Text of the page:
A cold, deep breath and crunching ice underfoot are familiar sensations for winter hikers in Nova Scotia.
There’s something peaceful about a winter walk in the woods, with the sun struggling to warm the air and the snow quieting the forest.
However, using trails in the coldest season means less daylight. Taylor’s number one tip is not to gamble with sunset and be extra cautious of time to avoid getting stuck in the dark. He also encourages hikers to use a popular winter layering tip, ‘be bold, start cold.’
“You want to start with your minimal layers because you’re going to warm up quick as you start going,” says Taylor. Hikers should avoid too many layers in cold temperatures because sweating turns to ice.
Knowing the duration of the hike helps inform a hiker on what to pack. Bringing a first aid kit with an emergency blanket is good practice in the winter. Taylor also suggests telling someone where you are going, bringing water, high-calorie snacks like nuts or chocolate, a map of the trail, an external battery charger and warm layers.
Winter hiking can bring slippery conditions, and for hikes with changing elevation, it is best to have gear that will combat any falls. Having a variation of waterproof hiking shoes, trekking poles and safety soles like Icer’s or crampons is recommended. Taylor always has a pair of traction cleats in his pack during this season.
If you are looking for a new trail to trek, here are five hikes that pair well with a blanket of snow.
Shaw Wilderness Park
This 4.4-kilometre out and back hike in the Purcell’s Cove Backlands starts with a wide accessible trail to Williams Lake and continues on a narrow trail to Colpitt Lake with various hills to climb. Sticking close to the red trail indicators will keep hikers on track, as it is easy to get lost and divert from the trail. Other than the beautiful lakes and rugged scenery, streams and large boulders fill this Acadian forest. The hike is extendable around Colpitt Lake but is not well marked.
This trail is dog friendly and has a large parking lot. It is bus accessible by route 415.
McIntosh Run Singletrack
There is 23 kilometres to explore in this trail system. The trails are the width of a single hiker or mountain biker, hence the name Singletrack. These are popular mountain biking trails, so hikers and bikers must keep alert and use caution on the trails. An interactive trail map provides information for all routes, like the total distances, trail conditions and elevation. Trails are well marked throughout.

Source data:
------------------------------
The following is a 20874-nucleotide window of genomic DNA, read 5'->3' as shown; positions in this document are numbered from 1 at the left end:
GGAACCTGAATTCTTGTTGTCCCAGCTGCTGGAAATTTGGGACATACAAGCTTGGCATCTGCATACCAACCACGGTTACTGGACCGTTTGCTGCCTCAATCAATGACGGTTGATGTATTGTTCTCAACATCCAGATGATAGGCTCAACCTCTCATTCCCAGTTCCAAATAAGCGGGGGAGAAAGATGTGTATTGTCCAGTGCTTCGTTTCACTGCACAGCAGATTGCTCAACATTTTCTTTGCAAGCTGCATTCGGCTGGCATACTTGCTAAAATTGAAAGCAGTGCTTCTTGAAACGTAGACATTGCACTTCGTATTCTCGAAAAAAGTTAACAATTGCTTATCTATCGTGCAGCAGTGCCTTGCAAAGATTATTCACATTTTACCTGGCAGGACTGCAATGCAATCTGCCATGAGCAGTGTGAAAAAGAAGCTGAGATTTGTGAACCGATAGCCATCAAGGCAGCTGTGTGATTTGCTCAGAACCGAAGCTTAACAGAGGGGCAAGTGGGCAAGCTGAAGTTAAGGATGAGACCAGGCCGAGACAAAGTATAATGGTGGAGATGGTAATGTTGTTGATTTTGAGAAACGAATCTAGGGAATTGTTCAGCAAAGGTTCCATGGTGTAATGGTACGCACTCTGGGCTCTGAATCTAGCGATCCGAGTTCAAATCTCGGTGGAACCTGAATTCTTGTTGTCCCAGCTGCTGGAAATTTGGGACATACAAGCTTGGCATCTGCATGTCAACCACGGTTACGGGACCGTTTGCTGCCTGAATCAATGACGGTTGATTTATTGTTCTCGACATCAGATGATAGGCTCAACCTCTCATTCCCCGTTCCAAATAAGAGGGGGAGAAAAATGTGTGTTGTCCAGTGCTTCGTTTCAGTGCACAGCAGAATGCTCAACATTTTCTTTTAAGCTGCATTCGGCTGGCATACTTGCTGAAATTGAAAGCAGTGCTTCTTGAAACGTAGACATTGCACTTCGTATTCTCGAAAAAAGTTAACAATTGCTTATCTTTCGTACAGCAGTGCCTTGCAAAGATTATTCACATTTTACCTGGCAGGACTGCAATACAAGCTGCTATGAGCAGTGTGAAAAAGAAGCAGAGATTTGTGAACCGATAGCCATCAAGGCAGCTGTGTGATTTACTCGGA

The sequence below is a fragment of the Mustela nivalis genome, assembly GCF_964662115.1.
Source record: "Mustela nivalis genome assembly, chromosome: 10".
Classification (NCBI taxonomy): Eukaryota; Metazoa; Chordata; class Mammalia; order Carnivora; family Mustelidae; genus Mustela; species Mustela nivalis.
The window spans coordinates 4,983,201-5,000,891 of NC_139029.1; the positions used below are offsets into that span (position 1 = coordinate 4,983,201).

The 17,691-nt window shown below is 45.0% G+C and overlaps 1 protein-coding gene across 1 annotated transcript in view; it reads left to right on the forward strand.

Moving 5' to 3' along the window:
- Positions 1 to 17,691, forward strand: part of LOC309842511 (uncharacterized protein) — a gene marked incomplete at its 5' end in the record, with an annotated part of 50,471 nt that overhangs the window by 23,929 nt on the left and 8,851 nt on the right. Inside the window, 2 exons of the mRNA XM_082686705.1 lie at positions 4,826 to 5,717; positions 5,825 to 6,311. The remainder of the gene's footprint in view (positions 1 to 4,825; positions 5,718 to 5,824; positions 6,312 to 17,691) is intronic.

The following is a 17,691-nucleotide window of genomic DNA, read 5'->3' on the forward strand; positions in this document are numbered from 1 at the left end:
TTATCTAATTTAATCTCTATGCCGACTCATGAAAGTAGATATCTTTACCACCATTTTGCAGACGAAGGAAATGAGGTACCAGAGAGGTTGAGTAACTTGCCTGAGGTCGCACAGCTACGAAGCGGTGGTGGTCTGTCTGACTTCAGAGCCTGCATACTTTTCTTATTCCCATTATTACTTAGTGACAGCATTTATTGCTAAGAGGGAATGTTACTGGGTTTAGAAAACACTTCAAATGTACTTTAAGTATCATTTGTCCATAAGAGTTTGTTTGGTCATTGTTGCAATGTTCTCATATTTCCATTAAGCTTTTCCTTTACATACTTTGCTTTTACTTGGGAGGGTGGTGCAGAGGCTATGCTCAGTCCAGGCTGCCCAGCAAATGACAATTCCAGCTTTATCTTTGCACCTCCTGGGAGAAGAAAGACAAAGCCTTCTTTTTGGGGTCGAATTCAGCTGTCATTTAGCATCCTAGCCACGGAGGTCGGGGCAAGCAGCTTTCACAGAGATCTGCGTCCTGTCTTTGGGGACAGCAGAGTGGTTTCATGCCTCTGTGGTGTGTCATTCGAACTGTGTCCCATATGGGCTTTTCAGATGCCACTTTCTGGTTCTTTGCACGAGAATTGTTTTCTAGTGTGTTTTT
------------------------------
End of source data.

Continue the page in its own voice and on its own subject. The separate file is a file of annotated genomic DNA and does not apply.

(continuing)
These trails are dog friendly, however, while on Halifax parkland pets must be kept on-leash. It is bus accessible by route 25 or 9A/9B from Mumford Terminal.
This trail boasts views of an impressive waterfall a short distance from the trailhead. Hikers start on a rough terrain road for about one kilometre until taking a right turn at the bridge and moving upstream through the woods on an unofficial trail. Be mindful of ice and winter conditions here, especially when exploring around the waterfall. The main trail continues past the waterfall, however, this unmarked trail system is not monitored or maintained and should be used with caution.
Pets should always be on-leash, as people have reported live bait traps in the area. There is no official parking lot for the trail and be courteous of the no parking signs. This trail is not bus accessible.
Hobsons Lake Trails
This 40 minute up and back trail is part of a larger 5.2-kilometre loop that links Hobsons Lake, Ash Lake and Fox Lake. This sparsely marked hike is well used but exercise caution in the snow as there are spots prone to freezing. Old-growth forest, granite boulders, lake views and a waterfall are major features of this loop. There are limited maps and trail signage throughout, so it’s important to have a map of the route available as a guide.
This trail system is dog friendly and accessible by several bus routes with a walk to the trailhead. Parking is available at the trailhead.
Sackville Lakes Provincial Park
All multi-use trails in this Provincial Park are wide, well-maintained and marked with trail maps and signage. There are benches scattered along the trails to enjoy the old-growth scenery. Great Oak and Second Lake Trail is about 5.3 kilometres and is one of several trails to explore.
These trails are dog friendly, but pets must be on-leash. The main parking lot for this trail system is located off First Lake Drive and is accessible via multiple bus routes.
Be sure to use Leave No Trace principles on all hikes.
–This story first appeared in the Signal (signalhfx.ca)